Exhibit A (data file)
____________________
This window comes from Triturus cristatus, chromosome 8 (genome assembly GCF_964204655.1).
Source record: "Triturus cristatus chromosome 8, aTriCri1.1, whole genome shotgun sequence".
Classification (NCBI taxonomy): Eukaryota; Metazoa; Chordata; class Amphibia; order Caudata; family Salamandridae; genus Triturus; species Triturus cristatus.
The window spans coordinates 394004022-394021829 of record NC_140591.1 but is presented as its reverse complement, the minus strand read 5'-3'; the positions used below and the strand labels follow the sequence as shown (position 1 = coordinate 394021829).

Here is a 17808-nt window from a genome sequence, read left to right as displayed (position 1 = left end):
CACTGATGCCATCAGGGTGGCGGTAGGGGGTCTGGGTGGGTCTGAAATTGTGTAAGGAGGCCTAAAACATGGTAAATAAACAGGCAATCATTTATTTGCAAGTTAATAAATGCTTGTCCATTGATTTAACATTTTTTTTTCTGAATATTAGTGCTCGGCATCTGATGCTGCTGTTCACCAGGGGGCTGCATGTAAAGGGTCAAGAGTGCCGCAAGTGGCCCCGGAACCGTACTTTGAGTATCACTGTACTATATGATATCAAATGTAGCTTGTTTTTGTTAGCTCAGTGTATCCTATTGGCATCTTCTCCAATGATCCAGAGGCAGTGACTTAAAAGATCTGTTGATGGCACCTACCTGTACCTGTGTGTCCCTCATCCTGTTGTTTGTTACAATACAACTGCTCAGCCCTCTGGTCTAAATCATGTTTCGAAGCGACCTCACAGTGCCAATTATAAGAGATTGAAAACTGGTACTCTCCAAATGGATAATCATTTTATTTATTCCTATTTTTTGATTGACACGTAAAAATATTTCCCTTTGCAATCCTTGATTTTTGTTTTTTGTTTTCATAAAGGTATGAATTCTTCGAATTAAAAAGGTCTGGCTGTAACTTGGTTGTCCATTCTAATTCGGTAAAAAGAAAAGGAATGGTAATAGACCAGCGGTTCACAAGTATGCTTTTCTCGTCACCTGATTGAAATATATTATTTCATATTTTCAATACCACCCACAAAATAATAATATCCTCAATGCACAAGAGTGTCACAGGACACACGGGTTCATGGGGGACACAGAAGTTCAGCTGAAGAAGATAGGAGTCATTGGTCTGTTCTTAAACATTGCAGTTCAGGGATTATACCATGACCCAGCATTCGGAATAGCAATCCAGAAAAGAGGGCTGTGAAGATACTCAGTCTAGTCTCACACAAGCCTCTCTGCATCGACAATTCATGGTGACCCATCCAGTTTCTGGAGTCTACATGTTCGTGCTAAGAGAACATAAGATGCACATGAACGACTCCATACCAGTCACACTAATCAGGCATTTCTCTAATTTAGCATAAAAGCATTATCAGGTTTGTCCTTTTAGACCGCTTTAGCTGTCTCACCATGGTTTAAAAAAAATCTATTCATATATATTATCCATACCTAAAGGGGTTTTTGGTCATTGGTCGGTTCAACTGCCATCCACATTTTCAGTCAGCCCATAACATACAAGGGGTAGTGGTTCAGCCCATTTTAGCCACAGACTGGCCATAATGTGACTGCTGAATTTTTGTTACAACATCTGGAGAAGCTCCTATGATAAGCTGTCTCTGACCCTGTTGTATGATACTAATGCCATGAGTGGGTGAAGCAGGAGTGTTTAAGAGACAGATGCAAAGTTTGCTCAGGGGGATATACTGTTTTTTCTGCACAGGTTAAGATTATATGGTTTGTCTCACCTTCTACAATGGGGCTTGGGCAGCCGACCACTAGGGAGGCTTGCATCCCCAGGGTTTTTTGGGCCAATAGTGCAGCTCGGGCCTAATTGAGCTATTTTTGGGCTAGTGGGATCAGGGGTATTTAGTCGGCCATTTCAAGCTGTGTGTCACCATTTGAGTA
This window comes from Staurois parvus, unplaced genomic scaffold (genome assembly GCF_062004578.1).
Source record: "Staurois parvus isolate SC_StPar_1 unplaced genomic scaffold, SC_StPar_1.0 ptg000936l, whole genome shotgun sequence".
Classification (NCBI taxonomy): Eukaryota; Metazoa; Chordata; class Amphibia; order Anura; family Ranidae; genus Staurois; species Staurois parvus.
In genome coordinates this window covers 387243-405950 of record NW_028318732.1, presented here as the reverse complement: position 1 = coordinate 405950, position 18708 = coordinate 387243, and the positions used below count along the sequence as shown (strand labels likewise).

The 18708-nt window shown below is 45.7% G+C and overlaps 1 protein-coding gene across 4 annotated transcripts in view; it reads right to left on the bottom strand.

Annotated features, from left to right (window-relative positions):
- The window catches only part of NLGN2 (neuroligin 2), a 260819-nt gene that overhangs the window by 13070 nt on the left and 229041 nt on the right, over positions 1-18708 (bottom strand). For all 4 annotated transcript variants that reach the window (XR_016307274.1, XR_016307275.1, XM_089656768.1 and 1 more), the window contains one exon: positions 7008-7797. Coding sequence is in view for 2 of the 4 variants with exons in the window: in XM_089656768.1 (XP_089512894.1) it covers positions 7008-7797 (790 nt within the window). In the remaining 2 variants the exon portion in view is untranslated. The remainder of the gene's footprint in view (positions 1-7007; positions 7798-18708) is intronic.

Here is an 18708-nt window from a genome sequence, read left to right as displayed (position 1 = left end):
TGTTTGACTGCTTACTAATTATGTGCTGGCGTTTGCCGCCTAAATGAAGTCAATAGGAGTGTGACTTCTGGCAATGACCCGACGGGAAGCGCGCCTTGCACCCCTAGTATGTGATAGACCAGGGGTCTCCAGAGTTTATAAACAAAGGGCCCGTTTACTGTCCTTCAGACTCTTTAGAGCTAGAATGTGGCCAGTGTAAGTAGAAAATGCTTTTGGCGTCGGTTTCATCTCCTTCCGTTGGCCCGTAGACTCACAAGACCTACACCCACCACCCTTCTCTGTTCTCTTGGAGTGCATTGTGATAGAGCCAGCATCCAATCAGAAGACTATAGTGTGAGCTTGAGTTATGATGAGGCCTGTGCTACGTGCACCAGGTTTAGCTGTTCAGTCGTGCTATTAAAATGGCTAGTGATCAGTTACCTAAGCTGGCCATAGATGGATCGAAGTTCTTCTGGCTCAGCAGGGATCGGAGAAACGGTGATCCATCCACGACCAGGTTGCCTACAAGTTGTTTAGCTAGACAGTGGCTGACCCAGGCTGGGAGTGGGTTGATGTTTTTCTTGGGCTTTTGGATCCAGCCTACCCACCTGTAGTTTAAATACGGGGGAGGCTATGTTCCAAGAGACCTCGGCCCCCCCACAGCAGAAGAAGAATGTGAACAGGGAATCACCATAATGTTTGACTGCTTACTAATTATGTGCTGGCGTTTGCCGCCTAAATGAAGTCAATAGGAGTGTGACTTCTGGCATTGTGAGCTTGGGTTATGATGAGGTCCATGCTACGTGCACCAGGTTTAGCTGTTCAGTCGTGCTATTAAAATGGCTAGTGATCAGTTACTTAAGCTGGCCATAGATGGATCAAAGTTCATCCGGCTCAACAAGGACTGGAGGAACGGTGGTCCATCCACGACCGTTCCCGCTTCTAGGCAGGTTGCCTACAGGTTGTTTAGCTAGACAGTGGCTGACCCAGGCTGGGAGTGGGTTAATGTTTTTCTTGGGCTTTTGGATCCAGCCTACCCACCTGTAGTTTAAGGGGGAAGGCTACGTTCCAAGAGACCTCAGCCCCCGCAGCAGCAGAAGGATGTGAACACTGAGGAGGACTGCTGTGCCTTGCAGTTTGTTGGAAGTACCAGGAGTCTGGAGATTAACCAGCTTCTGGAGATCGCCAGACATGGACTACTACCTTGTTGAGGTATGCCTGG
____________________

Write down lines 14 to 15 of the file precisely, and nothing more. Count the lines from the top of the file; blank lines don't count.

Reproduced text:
Here is an 18708-nt window from a genome sequence, read left to right as displayed (position 1 = left end):
TGTTTGACTGCTTACTAATTATGTGCTGGCGTTTGCCGCCTAAATGAAGTCAATAGGAGTGTGACTTCTGGCAATGACCCGACGGGAAGCGCGCCTTGCACCCCTAGTATGTGATAGACCAGGGGTCTCCAGAGTTTATAAACAAAGGGCCCGTTTACTGTCCTTCAGACTCTTTAGAGCTAGAATGTGGCCAGTGTAAGTAGAAAATGCTTTTGGCGTCGGTTTCATCTCCTTCCGTTGGCCCGTAGACTCACAAGACCTACACCCACCACCCTTCTCTGTTCTCTTGGAGTGCATTGTGATAGAGCCAGCATCCAATCAGAAGACTATAGTGTGAGCTTGAGTTATGATGAGGCCTGTGCTACGTGCACCAGGTTTAGCTGTTCAGTCGTGCTATTAAAATGGCTAGTGATCAGTTACCTAAGCTGGCCATAGATGGATCGAAGTTCTTCTGGCTCAGCAGGGATCGGAGAAACGGTGATCCATCCACGACCAGGTTGCCTACAAGTTGTTTAGCTAGACAGTGGCTGACCCAGGCTGGGAGTGGGTTGATGTTTTTCTTGGGCTTTTGGATCCAGCCTACCCACCTGTAGTTTAAATACGGGGGAGGCTATGTTCCAAGAGACCTCGGCCCCCCCACAGCAGAAGAAGAATGTGAACAGGGAATCACCATAATGTTTGACTGCTTACTAATTATGTGCTGGCGTTTGCCGCCTAAATGAAGTCAATAGGAGTGTGACTTCTGGCATTGTGAGCTTGGGTTATGATGAGGTCCATGCTACGTGCACCAGGTTTAGCTGTTCAGTCGTGCTATTAAAATGGCTAGTGATCAGTTACTTAAGCTGGCCATAGATGGATCAAAGTTCATCCGGCTCAACAAGGACTGGAGGAACGGTGGTCCATCCACGACCGTTCCCGCTTCTAGGCAGGTTGCCTACAGGTTGTTTAGCTAGACAGTGGCTGACCCAGGCTGGGAGTGGGTTAATGTTTTTCTTGGGCTTTTGGATCCAGCCTACCCACCTGTAGTTTAAGGGGGAAGGCTACGTTCCAAGAGACCTCAGCCCCCGCAGCAGCAGAAGGATGTGAACACTGAGGAGGACTGCTGTGCCTTGCAGTTTGTTGGAAGTACCAGGAGTCTGGAGATTAACCAGCTTCTGGAGATCGCCAGACATGGACTACTACCTTGTTGAGGTATGCCTGG